Raising the Bar - ALDF Brings the Future of Animal Law to HarvardApril 16th, 2007
History and emerging legal issues came together this spring as attorneys, law students, professors, and activists from around the world convened for “The Future of Animal Law” at the prestigious Harvard Law School in Cambridge, Massachusetts. Sponsored by ALDF and the Harvard Student Animal Legal Defense Fund (SALDF) chapter, the March 30 – April 1 weekend conference gathered more than 300 participants to hear 36 presenters, including keynote speakers Jeremy Rifkin and Ben Stein, explore vital issues relative to animal law and activism.
Experts discussed the importance of animal attorneys and advocates forming alliances with other groups, the impact of citizen initiatives on animal welfare, the recent Animal Enterprise Terrorism Act, and the hypothetical creation of a Federal Animal Protection Agency. Other panels explored the differences between U.S. and EU animal welfare standards, the enormous problem of animal hoarding and the pathology of hoarders, methods for filing lawsuits against abusive factory farms, and the emotional benefits—and burdens--of dedicating one’s life to helping animals through the legal system: “Not many other lawyers have to stop to cry,” said panelist Bruce Wagman, chief outside litigation counsel for ALDF and partner at Schiff Hardin.
While every session of the conference had its high points, a presentation from Song Wei, the first person to teach animal law in China, was particularly powerful. Amid gasps and tears from conference attendees, Professor Song discussed the senseless and vicious massacre of thousands of dogs in an anti-rabies campaign currently sweeping his country. An appreciative audience gave him a long standing ovation.
Keynotes & Awards
Keynote speakers Jeremy Rifkin and Ben Stein underscored the tone of the conference by addressing, each in his own way, our need to respect the rights of animals. Rifkin, president of the Foundation on Economic Trends, captivated attendees with a compelling discussion on the environmental impact of factory farming and quoted a recent UN report that attributes 18% of the world’s greenhouse gas emissions to the meat industry. “What’s bad for the animals is bad for us,” he warned.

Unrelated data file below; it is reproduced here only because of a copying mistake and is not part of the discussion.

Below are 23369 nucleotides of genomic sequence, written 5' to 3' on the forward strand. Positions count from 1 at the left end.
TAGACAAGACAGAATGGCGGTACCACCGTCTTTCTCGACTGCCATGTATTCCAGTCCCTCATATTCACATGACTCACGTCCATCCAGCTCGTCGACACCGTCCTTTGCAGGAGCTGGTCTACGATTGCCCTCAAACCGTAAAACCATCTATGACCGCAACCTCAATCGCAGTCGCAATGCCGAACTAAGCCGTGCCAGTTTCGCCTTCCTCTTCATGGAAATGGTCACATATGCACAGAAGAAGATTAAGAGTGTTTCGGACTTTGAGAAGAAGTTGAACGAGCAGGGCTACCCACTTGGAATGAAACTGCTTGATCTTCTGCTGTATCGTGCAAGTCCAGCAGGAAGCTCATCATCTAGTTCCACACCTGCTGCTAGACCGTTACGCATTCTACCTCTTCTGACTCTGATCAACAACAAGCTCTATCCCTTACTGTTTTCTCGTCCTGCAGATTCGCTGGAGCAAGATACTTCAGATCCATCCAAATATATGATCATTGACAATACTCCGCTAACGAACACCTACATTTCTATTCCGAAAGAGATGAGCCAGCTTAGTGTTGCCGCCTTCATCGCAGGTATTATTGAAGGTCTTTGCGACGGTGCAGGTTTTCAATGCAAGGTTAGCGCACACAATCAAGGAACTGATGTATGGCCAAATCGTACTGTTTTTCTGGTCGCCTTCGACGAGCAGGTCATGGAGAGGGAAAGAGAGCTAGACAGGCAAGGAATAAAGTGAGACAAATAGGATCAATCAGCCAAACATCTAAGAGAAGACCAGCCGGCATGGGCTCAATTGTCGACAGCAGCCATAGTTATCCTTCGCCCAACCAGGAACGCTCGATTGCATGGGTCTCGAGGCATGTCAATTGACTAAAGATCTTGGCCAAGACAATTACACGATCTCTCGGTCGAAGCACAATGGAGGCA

Stein, an economist, Nixon speechwriter, author, and actor, talked lovingly of his dogs and posed the rhetorical question, “Does a cheeseburger taste good enough to justify the terror a cow experiences as she’s about to be slaughtered?” Both speakers, each of whom earned a law degree, emphasized the importance of empathy when considering animals.
ALDF President Steve Ann Chambers honored long-time animal advocate and animal-law supporter Bob Barker with the first-ever ALDF Lifetime Achievement Award. Barker, who accepted his award via video, reminded a packed house to spay and neuter their companion animals! A true hero for the animals, he has given millions of dollars in endowments to law schools specifically for the support of animal law programs, including those at Harvard, Columbia, Duke, Northwestern, Stanford, and UCLA.
Bruce Wagman presented the ALDF Humanitarian Award to Laureen Bartfield, DVM, who, in 2004, responded to his call for a veterinarian who could assist with a now-infamous dog hoarding case in Sanford, North Carolina (ALDF v. Woodley). In an emotional presentation, Bruce described Laureen’s remarkable, selfless work – proof that one person can make a lasting difference in the lives of animals. Laureen told the audience about one special little dog named Angel, whom she found suffering in a small wire cage in the hoarders’ house, crippled with atrophied muscles and other ailments. She managed to rescue Angel, who is now healthy and happy.
Showing their international support of animal law, conference attendees and panelists traveled from Canada, the United Kingdom, China, Sweden, Australia, Nigeria, Puerto Rico, and all across the United States to participate. For Emily Gardner, the only attorney in Hawaii practicing animal law, the conference was a chance to learn and network. “Living and practicing in Honolulu,” she says, “I sometimes feel a little disconnected from what other animal law attorneys are doing. The conference was an excellent opportunity to talk face to face with other attorneys in the field who address and grapple with similar issues. It’s always useful to hear how different people tackle issues that are largely cutting edge.”
For Joyce Tischler, “The Future of Animal Law” – the second event of its kind ALDF has sponsored – resonated with inspiration and hope. “This conference felt qualitatively different to me from our first, held at Yale Law School in 2004,” she says. “It’s as if we have risen to a new level of achievement in our field. We exuded a sense of confidence in our presentation that said to those in attendance, ‘ALDF is truly the nexus of animal law; this is the organization that created it and is still the leader.’”
It would be hard to imagine a more successful gathering than this one, but ALDF is already thinking ahead…to the next Future of Animal Law conference, slated for 2009.